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Health-related quality of life and prevalence of six chronic diseases in homeless and housed people: a cross-sectional study in London and Birmingham, England
  1. Dan Lewer1,2,3,
  2. Robert W Aldridge2,3,
  3. Dee Menezes2,
  4. Clare Sawyer4,
  5. Paola Zaninotto1,
  6. Martin Dedicoat5,
  7. Imtiaz Ahmed6,
  8. Serena Luchenski1,2,3,
  9. Andrew Hayward1,3,
  10. Alistair Story3,4
  1. 1 Institute of Epidemiology and Healthcare, University College London, London, UK
  2. 2 Institute of Health Informatics, University College London, London, UK
  3. 3 Collaborative Centre for Inclusion Health, University College London, London, UK
  4. 4 Find & Treat, University College London Hospitals NHS Foundation Trust, London, London, UK
  5. 5 Infectious Diseases and Tropical Medicine, University Hospitals Birmingham NHS Foundation Trust, Birmingham, UK
  6. 6 Respiritory Medicine, Sandwell and West Birmingham Hospitals NHS Trust, Birmingham, UK
  1. Correspondence to Dan Lewer; d.lewer{at}ucl.ac.uk

Abstract

Objectives To compare health-related quality of life and prevalence of chronic diseases in housed and homeless populations.

Design Cross-sectional survey with an age-matched and sex-matched housed comparison group.

Setting Hostels, day centres and soup runs in London and Birmingham, England.

Participants Homeless participants were either sleeping rough or living in hostels and had a history of sleeping rough. The comparison group was drawn from the Health Survey for England. The study included 1336 homeless and 13 360 housed participants.

Outcome measures Chronic diseases were self-reported asthma, chronic obstructive pulmonary disease (COPD), epilepsy, heart problems, stroke and diabetes. Health-related quality of life was measured using EQ-5D-3L.

Results Housed participants in more deprived neighbourhoods were more likely to report disease. Homeless participants were substantially more likely than housed participants in the most deprived quintile to report all diseases except diabetes (which had similar prevalence in homeless participants and the most deprived housed group). For example, the prevalence of chronic obstructive pulmonary disease was 1.1% (95% CI 0.7% to 1.6%) in the least deprived housed quintile; 2.0% (95% CI 1.5% to 2.6%) in the most deprived housed quintile; and 14.0% (95% CI 12.2% to 16.0%) in the homeless group. Social gradients were also seen for problems in each EQ-5D-3L domain in the housed population, but homeless participants had similar likelihood of reporting problems as the most deprived housed group. The exception was problems related to anxiety, which were substantially more common in homeless people than any of the housed groups.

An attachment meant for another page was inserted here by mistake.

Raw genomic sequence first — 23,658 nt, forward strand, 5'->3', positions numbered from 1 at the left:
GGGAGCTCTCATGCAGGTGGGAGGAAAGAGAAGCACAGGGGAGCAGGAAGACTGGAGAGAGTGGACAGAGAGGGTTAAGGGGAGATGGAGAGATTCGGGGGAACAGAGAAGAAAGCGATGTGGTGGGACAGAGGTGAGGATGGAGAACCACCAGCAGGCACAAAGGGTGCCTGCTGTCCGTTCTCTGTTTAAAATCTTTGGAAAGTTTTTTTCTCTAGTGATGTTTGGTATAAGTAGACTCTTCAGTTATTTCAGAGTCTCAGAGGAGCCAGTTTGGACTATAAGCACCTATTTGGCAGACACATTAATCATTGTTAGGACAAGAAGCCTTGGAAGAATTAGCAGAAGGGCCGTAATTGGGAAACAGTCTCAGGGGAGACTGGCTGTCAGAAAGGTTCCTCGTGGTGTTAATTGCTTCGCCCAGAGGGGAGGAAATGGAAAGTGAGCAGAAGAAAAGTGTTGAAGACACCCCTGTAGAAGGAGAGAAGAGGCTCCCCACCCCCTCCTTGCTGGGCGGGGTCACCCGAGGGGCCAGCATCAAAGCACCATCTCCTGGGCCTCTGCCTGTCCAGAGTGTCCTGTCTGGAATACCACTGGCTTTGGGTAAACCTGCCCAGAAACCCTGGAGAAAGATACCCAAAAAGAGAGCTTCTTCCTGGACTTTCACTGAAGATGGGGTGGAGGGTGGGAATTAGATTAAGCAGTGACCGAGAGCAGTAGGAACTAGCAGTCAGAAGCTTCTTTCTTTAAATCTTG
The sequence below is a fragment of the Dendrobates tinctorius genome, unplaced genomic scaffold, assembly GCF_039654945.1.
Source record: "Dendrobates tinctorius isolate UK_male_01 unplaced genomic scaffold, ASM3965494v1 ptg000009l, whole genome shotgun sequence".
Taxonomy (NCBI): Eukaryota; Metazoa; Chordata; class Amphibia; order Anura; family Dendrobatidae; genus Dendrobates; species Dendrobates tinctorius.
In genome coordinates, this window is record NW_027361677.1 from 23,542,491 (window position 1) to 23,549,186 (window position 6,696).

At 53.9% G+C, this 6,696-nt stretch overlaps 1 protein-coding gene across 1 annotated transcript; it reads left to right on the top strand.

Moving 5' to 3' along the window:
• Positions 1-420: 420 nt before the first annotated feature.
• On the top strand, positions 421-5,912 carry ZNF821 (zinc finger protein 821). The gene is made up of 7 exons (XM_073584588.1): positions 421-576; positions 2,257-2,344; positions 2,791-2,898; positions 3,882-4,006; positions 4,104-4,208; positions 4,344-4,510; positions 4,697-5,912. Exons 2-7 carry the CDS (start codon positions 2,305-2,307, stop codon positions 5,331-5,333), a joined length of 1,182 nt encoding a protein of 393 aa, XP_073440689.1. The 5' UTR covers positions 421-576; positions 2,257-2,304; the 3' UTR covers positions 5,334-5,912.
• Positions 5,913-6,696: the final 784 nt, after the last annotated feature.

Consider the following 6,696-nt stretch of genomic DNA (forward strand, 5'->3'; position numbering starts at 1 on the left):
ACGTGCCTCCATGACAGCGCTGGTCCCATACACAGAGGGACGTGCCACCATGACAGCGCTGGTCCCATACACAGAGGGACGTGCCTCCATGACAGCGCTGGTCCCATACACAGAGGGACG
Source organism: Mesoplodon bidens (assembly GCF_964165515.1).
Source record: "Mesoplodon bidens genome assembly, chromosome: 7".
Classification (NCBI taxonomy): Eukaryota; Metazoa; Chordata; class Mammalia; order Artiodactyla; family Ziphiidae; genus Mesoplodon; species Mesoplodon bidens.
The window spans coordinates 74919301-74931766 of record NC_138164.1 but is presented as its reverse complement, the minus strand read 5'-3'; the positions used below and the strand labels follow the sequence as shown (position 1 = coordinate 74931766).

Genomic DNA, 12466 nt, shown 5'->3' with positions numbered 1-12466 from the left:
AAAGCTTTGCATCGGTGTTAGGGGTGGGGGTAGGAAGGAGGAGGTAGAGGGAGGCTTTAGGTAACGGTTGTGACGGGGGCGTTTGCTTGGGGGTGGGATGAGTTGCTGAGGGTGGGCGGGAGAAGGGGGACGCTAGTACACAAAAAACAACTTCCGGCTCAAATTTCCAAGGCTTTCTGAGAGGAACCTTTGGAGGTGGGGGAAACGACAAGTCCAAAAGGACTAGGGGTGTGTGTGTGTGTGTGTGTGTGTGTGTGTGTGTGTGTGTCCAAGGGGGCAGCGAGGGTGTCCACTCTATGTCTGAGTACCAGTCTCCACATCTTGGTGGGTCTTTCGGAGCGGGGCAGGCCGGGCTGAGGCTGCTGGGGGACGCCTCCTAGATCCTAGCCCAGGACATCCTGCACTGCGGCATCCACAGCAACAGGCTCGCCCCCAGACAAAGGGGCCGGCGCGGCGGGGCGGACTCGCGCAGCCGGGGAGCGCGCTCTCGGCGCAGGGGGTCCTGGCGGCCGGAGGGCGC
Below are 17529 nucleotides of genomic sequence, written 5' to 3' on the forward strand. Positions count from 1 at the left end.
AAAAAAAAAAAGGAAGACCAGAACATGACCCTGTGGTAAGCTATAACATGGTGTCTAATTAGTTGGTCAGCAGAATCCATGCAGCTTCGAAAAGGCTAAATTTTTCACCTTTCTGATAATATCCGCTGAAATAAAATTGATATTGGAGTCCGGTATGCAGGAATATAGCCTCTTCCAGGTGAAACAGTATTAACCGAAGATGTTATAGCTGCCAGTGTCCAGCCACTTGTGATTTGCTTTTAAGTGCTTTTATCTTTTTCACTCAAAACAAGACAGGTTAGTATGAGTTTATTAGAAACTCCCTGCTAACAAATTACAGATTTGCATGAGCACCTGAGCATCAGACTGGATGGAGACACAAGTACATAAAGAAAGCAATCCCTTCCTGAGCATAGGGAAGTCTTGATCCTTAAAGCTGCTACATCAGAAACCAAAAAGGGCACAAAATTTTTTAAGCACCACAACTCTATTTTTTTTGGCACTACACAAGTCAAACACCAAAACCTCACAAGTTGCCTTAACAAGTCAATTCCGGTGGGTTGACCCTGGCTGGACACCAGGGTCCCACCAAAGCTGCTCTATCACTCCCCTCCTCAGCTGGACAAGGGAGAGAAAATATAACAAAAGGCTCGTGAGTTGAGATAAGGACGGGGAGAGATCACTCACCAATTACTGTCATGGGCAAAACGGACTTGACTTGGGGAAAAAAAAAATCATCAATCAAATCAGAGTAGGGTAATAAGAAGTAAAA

Conclusions While differences in health between housed socioeconomic groups can be described as a ‘slope’, differences in health between housed and homeless people are better understood as a ‘cliff’.

  • public health
  • epidemiology
  • homelessness
  • inequality

This is an open access article distributed in accordance with the Creative Commons Attribution 4.0 Unported (CC BY 4.0) license, which permits others to copy, redistribute, remix, transform and build upon this work for any purpose, provided the original work is properly cited, a link to the licence is given, and indication of whether changes were made. See: https://creativecommons.org/licenses/by/4.0/.

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Strengths and limitations of this study

  • The study is based on a large survey of 1336 homeless people.

  • The survey includes data on outcomes that are rarely measured in homeless people, including long-term health conditions and health-related quality of life.

  • An age-matched and sex-matched comparison group is used to compare the results with the general population.

  • The cross sectional design means that causal pathways between homelessness and health are not investigated.